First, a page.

He looked around, scanning the overgrown fields and lonely, motionless, rusting agricultural machines, standing like grazing cattle, each idled by the radio flash over Eram the year before. The spaceship continued to rise…
One particular evening, a peculiar star became visible to those on earth who bothered to take notice. Increasing in brightness with each passing night, its details were soon discernible in the daylight hours. It grew larger and larger as it approached, becoming the dominant feature in the heavens as it finally settled into low earth orbit.
But because the giant thing in the sky was at first benign, and no one was instructed by the authorities to be concerned by its presence, humans carried on with their lives, becoming less and less aware of it and increasingly re-immersed in their many shiny, noisy, useful, interesting, helpful, and distracting things.
Then, out of the blue, the giant thing in the sky attempted to communicate with humanity by broadcasting messages in the form of kitsch advertising slogans. Unfortunately for mankind, the meaning of those cryptic transmissions could not be divined before world war three began.
The War to End All Wars to End War swept across the planet, and the cities and machines and screens all fell silent. Even the giant thing in the sky went dark. The survivors were scattered, and over time, their isolation, and the passing of the prewar generations, had a profound impact. The dwindling enclaves of humans were left to patch the holes in their culture and history with the crumbs left behind by the departed age of things.
Then the giant thing in the sky began to wake up…
The story is actually 3 short novellas that take place before, during, and after the War to End All Wars to End War. Although there is a smattering of commentary on colonialism, nationalism, crass consumerism, and bureaucracy, and spaceships and Nazis are prevalent throughout, the three novellas are actually love stories exploring the destructive impact of insecurity, pride, the insatiable pursuit of things, and the relentless search for a higher purpose.
The second and third novellas take place in a fictional country called Trans Amhara Oromo. It is a dysfunctional nation-state, the borders of which were clumsily crafted and imposed upon the native peoples there by colonial Belgium.
I hope you will check it out. I will send a review copy to anyone who asks for one…pdf OR paperback. Just send me a note.
Also, please check out Miguel Llanso’s excellent movie upon which this book is loosely based.
For those remaining on the surface, the scattering of survivors and the passing of a generation had a profound effect. Isolated from one another, the dwindling enclaves of humans filled in the holes of their culture and history with whatever was left available to them.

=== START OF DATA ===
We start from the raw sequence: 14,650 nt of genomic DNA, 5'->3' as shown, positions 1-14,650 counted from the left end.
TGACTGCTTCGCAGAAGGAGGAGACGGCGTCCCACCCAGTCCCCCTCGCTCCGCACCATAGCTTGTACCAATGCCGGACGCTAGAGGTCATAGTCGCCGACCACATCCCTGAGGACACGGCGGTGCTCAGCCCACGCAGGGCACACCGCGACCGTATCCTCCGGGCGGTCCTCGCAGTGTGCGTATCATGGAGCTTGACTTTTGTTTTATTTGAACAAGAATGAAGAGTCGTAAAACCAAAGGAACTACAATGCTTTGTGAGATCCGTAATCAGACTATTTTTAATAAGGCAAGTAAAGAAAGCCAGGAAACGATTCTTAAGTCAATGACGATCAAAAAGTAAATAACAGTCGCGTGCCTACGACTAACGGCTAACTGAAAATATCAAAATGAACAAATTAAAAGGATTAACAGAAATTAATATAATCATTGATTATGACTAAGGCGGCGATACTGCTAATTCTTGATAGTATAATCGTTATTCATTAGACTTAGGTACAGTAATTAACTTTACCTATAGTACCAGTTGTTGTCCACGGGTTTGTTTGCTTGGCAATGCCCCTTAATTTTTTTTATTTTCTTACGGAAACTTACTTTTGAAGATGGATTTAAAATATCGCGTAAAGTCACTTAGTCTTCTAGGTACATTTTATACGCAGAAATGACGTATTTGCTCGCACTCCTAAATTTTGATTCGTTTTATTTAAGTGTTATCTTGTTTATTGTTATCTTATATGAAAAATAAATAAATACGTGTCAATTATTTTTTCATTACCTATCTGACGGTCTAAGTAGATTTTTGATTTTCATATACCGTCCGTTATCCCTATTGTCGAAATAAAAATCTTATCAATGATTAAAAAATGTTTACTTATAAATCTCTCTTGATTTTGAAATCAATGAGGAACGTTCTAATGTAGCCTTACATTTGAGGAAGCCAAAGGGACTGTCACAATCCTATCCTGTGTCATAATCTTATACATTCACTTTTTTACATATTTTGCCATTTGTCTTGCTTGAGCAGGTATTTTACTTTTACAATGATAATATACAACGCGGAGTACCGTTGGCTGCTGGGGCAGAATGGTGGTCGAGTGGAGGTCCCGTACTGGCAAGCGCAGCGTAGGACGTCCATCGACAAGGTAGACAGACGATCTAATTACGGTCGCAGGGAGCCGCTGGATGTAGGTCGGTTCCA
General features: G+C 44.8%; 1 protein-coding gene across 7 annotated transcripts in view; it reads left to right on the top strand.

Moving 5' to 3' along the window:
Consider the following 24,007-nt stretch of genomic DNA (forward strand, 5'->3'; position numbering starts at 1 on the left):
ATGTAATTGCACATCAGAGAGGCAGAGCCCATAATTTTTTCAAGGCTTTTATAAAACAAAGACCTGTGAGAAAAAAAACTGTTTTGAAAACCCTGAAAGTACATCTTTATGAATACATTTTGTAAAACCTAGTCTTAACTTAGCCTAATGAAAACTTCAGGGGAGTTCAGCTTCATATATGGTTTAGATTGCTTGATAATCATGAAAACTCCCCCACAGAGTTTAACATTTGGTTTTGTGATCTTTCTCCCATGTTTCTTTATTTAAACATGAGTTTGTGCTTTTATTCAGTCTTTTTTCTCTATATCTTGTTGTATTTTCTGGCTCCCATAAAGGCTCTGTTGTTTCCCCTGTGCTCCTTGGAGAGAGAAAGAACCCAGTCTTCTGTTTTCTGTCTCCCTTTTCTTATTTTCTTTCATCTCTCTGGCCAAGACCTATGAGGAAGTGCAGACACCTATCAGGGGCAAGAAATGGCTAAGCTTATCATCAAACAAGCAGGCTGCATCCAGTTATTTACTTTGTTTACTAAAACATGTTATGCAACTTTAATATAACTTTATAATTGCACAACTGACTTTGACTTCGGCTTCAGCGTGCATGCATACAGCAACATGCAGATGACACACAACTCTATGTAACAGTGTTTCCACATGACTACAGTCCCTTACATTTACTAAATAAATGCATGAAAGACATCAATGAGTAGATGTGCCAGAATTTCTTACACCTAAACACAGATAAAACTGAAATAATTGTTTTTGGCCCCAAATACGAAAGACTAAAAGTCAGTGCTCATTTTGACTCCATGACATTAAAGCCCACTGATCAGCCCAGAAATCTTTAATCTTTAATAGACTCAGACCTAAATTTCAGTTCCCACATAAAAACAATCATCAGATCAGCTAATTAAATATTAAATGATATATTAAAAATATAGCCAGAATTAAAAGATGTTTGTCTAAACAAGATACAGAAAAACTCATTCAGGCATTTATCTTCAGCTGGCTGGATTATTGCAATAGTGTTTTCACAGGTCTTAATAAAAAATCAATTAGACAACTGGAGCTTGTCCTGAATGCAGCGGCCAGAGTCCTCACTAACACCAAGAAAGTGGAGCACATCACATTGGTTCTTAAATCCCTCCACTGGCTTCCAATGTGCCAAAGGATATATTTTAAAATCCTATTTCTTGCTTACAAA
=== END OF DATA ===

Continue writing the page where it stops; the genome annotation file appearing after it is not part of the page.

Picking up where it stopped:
“His ignorance stems from his lack of self-awareness. He thinks men can simply be inspired by the barrel of a gun. He’s definitely not salesman material.”
It should not go without mention that the very people who suggested that “war was good for the economy” were, with few exceptions, also employed by the very same people who declared the wars in the first place.
“I try to look at the bright side of things.”
“What bright side?”
“Total war tends to be very good for the construction industry.
We’ve edited the edits and sent them back to the editor. We’re in final draft polishing mode, book cover design, and devising a marketing strategy.
By Darren Allen
The twentieth century saw four basic visions of hell on earth, or dystopia. These were:
Orwellian. Rule by autocratic totalitarian people, party or elite group, limitation of choice, repression of speech and repression of minorities, belief in order, routine and rational-morality. Control by enclosure, fear and explicit violence. Violent repression of dissent (via ‘the party line’). Erotic physicality and sexual freedom suppressed via control of sexual impulses. Control of thought by explicitly policing language (Orwellian Newspeak).
Huxleyan Rule by democratic totalitarian systems, excess of choice, limitation of access to speech platforms, assimilation of minorities, belief in emotional-morality, ‘imagination’ and flexibility, and control by desire, debt and implicit threat of violence. No overt control of dissent (system selects for system-friendly voices). Erotic physicality and sexual freedom suppressed via promotion of pornographic sensuality and dissolution. Control of thought by implicitly enclosing language within professional boundaries (Illichian Newspeak, or Uniquack).